Turning now to FIGS. 9 through 18, the operation of the multiple sample bioptome of the invention is illustrated in sequence. As seen in FIGS. 9 and 13, first, the distal assembly 14, with the jaws and anchors in a closed position, is maneuvered through the endoscope 88 and into the esophagus 90. Second, the handle 12 (not shown) of the bioptome is operated as described above so that the cylindrical sleeve 40 is moved proximally over the arms 58a, 58b and anchors 48a, 48b of the jaw assembly 44 to the position approximately shown in FIGS. 10 and 14. Referring to FIG. 15, one of the outward bending anchors 48a engages the lining 92 of the esophagus 90. Moving the distal assembly 14 distally further into the esophagus 90 causes the distal assembly to deflect and rotate about the anchor engaged in the esophageal lining 92 and to be directed toward the tissue 94 to be sampled, as shown in FIGS. 11 and 16. The flexibility of the coil 16 permits that portion of the coil extending outside the endoscope 88 to be deflected with the distal assembly 14. It will be appreciated the super-elastic property of the anchor 48a promotes rotation of the distal assembly 14 about the anchor and helps to swing the distal assembly about the anchor and direct the jaw cups 54a, 54b toward the esophageal lining 92. It will also be appreciated that the blunt tip 66a and the elasticity of the anchor prevents the anchor from perforating or otherwise seriously damaging the esophageal lining. Referring to FIGS. 12 and 17, the proximal handle is next operated to move the cylindrical sleeve 40 distally over the arms and anchors of the jaw assembly. When the sleeve 40 is moved toward this position, the jaw cups 54a, 54b are brought close to each other and the sharp rims 56a, 56b of the jaw cups 54a, 54b engage the tissue 94 and bite into it, severing a sample 94a. It will also be appreciated that as the cylindrical sleeve moves distally over the end effectors 46a, 46b, the knife sharp distal edge 42 of the cylindrical sleeve 40 will cut off any loose tissue between the sample 94a in the end effectors and the esophageal lining 92. A first sample 94a of the tissue 94 is thereby trapped between the jaw cups 54a, 54b and severed from the lining 92.
With the end effectors 46a, 46b in the position approximately shown in FIG. 18, the distal assembly 14 may be relocated to another tissue area for sampling in the similar manner. Those skilled in the art will appreciate that any consequent tissue sample will push the first sample 94a proximally away from the jaw cups 54a, 54b and into the space between the narrow arms 58a, 58b. Those skilled in the art will also appreciate that the tissue sample 94a is typically gummy and pliant and will stick to and move along one or both of the narrow arms 58a, 58b of the end effectors 46a, 46b. The samples will also stick to each other. The procedure described above may be repeated until the space between the arms 58a, 58b is filled with samples.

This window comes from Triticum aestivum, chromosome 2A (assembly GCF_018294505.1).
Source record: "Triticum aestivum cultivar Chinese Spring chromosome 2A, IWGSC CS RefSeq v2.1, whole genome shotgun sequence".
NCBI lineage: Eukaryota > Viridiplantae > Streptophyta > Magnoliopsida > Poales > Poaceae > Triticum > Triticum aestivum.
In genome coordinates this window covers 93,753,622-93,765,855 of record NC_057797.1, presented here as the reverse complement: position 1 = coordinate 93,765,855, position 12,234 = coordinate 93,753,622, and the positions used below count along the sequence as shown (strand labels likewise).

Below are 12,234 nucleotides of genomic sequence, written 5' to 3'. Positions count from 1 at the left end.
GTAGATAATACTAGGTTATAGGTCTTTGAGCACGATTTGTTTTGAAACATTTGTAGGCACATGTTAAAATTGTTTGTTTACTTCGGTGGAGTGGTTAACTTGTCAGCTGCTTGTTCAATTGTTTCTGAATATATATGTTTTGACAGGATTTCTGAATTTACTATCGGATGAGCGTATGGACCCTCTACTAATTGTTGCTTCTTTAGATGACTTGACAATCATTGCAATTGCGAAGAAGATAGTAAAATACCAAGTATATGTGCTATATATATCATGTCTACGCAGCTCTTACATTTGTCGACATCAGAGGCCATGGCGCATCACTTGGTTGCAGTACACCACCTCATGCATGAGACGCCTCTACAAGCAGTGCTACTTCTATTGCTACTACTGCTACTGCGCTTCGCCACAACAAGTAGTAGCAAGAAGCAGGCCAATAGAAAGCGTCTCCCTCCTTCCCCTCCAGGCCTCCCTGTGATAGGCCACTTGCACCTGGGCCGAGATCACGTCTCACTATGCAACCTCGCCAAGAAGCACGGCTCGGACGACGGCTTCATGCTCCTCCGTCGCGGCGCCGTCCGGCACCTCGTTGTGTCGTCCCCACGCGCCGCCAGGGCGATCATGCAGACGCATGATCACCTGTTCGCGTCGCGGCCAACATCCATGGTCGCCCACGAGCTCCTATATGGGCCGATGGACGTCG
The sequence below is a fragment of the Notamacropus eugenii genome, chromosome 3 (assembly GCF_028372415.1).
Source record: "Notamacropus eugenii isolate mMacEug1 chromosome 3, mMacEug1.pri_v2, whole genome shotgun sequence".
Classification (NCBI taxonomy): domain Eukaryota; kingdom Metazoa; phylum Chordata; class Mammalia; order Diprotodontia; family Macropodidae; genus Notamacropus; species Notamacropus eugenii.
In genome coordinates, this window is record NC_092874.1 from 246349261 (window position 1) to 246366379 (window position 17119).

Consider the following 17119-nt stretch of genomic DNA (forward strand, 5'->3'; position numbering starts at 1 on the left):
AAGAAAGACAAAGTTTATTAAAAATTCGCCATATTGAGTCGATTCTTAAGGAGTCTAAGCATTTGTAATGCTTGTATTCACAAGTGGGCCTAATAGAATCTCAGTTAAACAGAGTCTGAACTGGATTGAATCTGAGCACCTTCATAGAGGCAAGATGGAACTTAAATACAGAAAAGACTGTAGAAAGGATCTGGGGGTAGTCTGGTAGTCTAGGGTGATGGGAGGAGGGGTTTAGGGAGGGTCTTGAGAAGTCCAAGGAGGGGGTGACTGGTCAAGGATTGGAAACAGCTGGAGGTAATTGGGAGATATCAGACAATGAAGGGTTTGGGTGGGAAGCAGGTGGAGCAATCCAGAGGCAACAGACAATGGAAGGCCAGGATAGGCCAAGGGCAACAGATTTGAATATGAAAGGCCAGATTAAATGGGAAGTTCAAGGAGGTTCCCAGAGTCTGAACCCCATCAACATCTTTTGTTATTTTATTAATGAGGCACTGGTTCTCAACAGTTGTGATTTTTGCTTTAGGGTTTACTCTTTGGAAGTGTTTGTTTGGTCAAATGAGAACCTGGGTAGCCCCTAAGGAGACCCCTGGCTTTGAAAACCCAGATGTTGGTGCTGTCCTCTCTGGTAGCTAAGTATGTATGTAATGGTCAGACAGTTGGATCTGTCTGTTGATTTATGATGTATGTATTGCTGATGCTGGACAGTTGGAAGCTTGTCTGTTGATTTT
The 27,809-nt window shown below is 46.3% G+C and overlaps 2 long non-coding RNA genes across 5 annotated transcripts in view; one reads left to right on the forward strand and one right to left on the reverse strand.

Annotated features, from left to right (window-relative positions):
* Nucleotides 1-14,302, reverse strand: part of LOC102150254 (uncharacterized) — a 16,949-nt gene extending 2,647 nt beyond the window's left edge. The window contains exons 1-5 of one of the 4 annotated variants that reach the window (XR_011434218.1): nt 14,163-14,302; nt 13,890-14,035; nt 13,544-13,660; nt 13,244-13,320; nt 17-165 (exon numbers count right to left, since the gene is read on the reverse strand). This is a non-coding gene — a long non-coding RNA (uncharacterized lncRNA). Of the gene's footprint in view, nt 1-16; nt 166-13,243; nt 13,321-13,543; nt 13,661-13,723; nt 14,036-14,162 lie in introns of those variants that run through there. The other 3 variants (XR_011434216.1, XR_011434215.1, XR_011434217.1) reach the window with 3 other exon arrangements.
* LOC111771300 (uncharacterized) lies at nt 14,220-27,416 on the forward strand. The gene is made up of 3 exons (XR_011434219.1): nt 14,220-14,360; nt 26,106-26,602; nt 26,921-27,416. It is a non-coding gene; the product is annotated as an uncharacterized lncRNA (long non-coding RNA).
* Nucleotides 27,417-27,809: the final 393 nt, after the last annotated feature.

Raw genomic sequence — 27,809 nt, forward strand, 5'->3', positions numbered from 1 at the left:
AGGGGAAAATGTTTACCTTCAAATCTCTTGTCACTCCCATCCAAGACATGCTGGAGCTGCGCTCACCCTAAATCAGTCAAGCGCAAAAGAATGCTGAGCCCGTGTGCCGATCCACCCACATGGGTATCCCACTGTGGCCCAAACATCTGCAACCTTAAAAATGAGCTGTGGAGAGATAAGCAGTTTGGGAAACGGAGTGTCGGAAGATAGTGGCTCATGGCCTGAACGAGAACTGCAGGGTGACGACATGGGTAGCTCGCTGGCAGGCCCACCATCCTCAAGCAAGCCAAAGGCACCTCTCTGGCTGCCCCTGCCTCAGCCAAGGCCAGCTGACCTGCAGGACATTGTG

Turning to FIG. 19, a second embodiment of the jaw assembly 144 of the invention, substantially similar to the first embodiment (with like parts have numbers incremented by 100), is shown. The jaw assembly 144 includes a pair of end effectors 146a, 146b, a pair of anchors 148a, 148b, a threaded base member 150 and a retaining sleeve 152. The end effectors 146a, 146b includes a jaw cup 154a, 154b and a resilient, preferably narrow, arm 158a, 158b which extends proximally from the jaw cup 154a, 154b. Each jaw cup 154a, 154b preferably has a plurality of radially arranged sharp cutting teeth 155a, 155b around a rim 156a, 156b and a closing cam 157a, 157b, as described in previously incorporated co-owned Ser. No. 08/412,058. The narrow arm 158a, 158b includes a gently angled portion 160a, 160b, and a proximal portion 159a, 159b. The anchors 148a, 148b include a proximal arm 162a, 162b, an outwardly angled portion 164a, 164b and a blunt tip 166a, 166b. The end effectors 146a, 146b and anchors 148a, 148b and coupled to the threaded base member 150 by the retaining sleeve 152 in the same manner as in the first embodiment. It will be appreciated that the radially arranged teeth on the jaw cups may provide enhanced cutting action in some circumstances.